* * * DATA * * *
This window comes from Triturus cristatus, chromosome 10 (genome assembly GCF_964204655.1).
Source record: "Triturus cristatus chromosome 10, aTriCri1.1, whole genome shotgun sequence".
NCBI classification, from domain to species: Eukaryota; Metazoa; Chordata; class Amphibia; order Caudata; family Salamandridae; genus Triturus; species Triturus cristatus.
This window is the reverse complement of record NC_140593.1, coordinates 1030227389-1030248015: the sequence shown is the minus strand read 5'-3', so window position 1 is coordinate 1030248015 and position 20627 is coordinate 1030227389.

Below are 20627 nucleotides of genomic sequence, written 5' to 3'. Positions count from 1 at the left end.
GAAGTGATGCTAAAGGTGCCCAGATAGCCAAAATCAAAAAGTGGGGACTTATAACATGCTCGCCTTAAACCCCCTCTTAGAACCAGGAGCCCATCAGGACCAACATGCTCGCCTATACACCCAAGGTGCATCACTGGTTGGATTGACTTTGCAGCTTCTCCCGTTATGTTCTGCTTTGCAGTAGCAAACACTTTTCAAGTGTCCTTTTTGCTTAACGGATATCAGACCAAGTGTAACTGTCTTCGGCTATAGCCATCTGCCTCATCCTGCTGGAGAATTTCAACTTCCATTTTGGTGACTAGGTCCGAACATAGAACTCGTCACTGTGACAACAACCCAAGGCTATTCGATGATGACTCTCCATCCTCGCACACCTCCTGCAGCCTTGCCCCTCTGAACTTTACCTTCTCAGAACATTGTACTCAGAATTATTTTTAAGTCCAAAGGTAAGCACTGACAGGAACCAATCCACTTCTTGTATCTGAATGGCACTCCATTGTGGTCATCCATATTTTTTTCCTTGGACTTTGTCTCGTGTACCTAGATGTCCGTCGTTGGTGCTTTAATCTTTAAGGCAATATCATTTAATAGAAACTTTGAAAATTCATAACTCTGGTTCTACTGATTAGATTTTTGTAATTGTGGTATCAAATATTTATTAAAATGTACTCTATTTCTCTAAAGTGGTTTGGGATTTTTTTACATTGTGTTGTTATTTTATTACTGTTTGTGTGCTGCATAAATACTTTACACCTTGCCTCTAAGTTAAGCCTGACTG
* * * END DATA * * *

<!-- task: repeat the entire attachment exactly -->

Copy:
This window comes from Triturus cristatus, chromosome 10 (genome assembly GCF_964204655.1).
Source record: "Triturus cristatus chromosome 10, aTriCri1.1, whole genome shotgun sequence".
NCBI classification, from domain to species: Eukaryota; Metazoa; Chordata; class Amphibia; order Caudata; family Salamandridae; genus Triturus; species Triturus cristatus.
This window is the reverse complement of record NC_140593.1, coordinates 1030227389-1030248015: the sequence shown is the minus strand read 5'-3', so window position 1 is coordinate 1030248015 and position 20627 is coordinate 1030227389.

Below are 20627 nucleotides of genomic sequence, written 5' to 3'. Positions count from 1 at the left end.
GAAGTGATGCTAAAGGTGCCCAGATAGCCAAAATCAAAAAGTGGGGACTTATAACATGCTCGCCTTAAACCCCCTCTTAGAACCAGGAGCCCATCAGGACCAACATGCTCGCCTATACACCCAAGGTGCATCACTGGTTGGATTGACTTTGCAGCTTCTCCCGTTATGTTCTGCTTTGCAGTAGCAAACACTTTTCAAGTGTCCTTTTTGCTTAACGGATATCAGACCAAGTGTAACTGTCTTCGGCTATAGCCATCTGCCTCATCCTGCTGGAGAATTTCAACTTCCATTTTGGTGACTAGGTCCGAACATAGAACTCGTCACTGTGACAACAACCCAAGGCTATTCGATGATGACTCTCCATCCTCGCACACCTCCTGCAGCCTTGCCCCTCTGAACTTTACCTTCTCAGAACATTGTACTCAGAATTATTTTTAAGTCCAAAGGTAAGCACTGACAGGAACCAATCCACTTCTTGTATCTGAATGGCACTCCATTGTGGTCATCCATATTTTTTTCCTTGGACTTTGTCTCGTGTACCTAGATGTCCGTCGTTGGTGCTTTAATCTTTAAGGCAATATCATTTAATAGAAACTTTGAAAATTCATAACTCTGGTTCTACTGATTAGATTTTTGTAATTGTGGTATCAAATATTTATTAAAATGTACTCTATTTCTCTAAAGTGGTTTGGGATTTTTTTACATTGTGTTGTTATTTTATTACTGTTTGTGTGCTGCATAAATACTTTACACCTTGCCTCTAAGTTAAGCCTGACTG